It all comes from current trade.
Income Tax (Allowances)
asked the Chancellor of the Exchequer whether, since many individuals do not understand what claims they are entitled to set against their taxation, he will have printed prominently on each Income Tax notice words drawing attention to the fact that there is at every taxation office an adviser who will advise on what they are entitled to claim in order to reduce their tax where justified.
Every taxpayer is given a simple statement—with both his return form and his coding notice—which explains the allowances and reliefs available to him. Also the return form, the coding notice and the assessment notice invite him to call at the tax office if he wants any information. I do not think any extension of these arrangements is necessary.
While I agree that a great deal of information and explanation is given on the notices, much of which is very difficult to understand, would it not be helpful if there was added to this form a notice reminding the bewildered victim that he has a friend in the tax office who is on his side?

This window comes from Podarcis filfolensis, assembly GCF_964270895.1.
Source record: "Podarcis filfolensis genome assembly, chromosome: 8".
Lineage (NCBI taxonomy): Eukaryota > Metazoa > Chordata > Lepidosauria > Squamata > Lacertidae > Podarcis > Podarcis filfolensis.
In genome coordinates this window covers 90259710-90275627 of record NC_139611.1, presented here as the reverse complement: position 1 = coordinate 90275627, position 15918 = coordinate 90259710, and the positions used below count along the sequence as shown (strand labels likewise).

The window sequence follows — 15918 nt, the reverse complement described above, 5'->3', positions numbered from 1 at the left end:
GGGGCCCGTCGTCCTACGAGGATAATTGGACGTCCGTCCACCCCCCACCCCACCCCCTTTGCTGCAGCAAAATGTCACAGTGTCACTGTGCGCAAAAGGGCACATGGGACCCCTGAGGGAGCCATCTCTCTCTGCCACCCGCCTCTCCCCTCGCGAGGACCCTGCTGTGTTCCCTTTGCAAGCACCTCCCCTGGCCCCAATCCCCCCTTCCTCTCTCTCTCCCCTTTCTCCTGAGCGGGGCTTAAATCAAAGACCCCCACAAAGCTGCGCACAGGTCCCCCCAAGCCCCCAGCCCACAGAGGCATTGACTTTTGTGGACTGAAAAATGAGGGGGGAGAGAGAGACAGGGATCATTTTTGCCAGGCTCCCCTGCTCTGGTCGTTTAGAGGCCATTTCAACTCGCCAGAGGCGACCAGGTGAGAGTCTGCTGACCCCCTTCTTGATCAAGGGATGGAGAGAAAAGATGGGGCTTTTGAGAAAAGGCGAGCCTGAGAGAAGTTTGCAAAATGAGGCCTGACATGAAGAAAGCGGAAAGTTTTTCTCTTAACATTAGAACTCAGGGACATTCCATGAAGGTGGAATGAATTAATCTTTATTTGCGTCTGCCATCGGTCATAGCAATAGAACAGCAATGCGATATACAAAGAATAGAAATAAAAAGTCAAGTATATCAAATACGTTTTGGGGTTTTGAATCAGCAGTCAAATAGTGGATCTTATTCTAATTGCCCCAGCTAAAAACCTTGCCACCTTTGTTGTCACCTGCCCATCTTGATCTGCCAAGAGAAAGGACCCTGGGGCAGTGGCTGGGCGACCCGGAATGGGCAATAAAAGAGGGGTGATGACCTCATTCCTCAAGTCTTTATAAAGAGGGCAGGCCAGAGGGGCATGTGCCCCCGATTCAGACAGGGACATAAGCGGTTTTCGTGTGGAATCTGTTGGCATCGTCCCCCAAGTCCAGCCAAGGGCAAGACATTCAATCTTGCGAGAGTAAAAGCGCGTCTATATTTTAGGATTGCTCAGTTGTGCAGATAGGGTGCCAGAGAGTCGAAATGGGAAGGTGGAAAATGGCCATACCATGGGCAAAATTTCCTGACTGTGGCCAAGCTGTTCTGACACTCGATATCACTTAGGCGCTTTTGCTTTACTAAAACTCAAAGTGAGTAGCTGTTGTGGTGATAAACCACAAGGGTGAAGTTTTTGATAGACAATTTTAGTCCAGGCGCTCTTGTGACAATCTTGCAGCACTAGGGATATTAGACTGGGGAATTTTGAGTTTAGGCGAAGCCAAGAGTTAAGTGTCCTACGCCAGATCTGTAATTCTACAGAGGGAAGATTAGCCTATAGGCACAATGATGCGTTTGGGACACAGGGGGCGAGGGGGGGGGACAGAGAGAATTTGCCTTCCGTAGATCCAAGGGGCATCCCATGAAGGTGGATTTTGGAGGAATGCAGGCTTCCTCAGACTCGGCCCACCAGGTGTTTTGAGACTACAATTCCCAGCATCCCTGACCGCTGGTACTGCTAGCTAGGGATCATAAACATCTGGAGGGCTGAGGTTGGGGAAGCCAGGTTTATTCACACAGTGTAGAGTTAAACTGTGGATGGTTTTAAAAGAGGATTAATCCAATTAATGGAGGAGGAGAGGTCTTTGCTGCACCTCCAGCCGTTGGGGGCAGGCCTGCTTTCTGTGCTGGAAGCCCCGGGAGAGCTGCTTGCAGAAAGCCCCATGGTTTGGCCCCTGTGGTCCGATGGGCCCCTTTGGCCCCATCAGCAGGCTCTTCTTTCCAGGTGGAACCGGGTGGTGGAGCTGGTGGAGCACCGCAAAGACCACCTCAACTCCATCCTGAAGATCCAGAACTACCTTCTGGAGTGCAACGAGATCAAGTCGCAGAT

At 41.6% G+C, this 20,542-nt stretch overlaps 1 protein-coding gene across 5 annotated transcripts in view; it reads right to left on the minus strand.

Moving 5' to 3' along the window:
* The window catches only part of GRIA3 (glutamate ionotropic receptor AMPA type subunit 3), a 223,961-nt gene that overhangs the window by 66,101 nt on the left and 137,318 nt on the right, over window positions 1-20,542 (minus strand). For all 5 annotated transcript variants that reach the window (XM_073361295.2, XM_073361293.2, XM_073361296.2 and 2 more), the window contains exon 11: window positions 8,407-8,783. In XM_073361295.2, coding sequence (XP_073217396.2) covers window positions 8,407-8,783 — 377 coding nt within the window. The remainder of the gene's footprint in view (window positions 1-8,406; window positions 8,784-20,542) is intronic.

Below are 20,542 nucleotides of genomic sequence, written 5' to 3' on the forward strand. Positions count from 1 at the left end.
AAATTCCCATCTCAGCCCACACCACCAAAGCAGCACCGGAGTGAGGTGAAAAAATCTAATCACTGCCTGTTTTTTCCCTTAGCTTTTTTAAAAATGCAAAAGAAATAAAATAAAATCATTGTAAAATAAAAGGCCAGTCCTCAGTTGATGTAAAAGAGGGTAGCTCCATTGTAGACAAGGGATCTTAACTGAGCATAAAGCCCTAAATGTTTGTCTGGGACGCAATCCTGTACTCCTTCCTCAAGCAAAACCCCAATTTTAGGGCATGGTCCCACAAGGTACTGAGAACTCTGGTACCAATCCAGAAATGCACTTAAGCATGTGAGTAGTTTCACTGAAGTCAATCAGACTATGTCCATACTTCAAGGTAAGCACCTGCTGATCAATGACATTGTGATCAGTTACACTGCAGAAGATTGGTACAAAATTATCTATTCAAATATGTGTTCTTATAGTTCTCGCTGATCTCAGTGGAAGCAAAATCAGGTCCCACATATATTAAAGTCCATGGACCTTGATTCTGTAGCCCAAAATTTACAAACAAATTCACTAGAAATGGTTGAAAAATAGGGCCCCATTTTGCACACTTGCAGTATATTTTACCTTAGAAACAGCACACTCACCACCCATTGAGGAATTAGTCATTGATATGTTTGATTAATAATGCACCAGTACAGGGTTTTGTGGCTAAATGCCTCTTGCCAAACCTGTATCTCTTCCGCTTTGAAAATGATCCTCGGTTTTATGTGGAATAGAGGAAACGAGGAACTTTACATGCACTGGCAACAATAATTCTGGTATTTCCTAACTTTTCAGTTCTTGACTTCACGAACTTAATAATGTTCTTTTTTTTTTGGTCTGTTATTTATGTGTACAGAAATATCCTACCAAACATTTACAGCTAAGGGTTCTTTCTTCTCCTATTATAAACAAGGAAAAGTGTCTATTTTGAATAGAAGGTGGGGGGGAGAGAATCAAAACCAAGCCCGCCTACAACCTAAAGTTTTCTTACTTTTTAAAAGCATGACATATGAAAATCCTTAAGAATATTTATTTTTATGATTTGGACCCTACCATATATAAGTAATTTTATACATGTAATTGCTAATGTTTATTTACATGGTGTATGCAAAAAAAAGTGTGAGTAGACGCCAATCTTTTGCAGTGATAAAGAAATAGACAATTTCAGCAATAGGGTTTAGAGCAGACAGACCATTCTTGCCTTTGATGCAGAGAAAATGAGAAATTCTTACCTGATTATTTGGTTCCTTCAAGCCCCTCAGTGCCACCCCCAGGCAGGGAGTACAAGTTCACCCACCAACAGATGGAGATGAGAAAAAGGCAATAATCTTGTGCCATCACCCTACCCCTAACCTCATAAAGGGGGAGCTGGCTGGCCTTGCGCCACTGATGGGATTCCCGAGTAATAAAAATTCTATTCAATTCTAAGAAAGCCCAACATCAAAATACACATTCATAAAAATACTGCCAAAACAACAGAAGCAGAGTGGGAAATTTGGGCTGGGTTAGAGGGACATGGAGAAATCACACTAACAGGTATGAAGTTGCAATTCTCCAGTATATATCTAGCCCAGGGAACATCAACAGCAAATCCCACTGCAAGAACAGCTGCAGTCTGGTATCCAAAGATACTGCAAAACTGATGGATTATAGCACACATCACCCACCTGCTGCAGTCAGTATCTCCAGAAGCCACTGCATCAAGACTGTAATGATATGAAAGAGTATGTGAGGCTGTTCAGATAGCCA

As I have said, he is invited to call at the tax office if he wishes for any elucidation; and in one week after the 5th February, 250,000 persons availed themselves of that invitation.
Why is it that the Scottish notice of assessment contains a form of appeal and the English one does not?
Perhaps the hon. and learned Member will put that question on the Order Paper.
Referring to the original reply, will my right hon. and learned Friend bear in mind that if the Opposition had had their way last night nobody would get any information at all.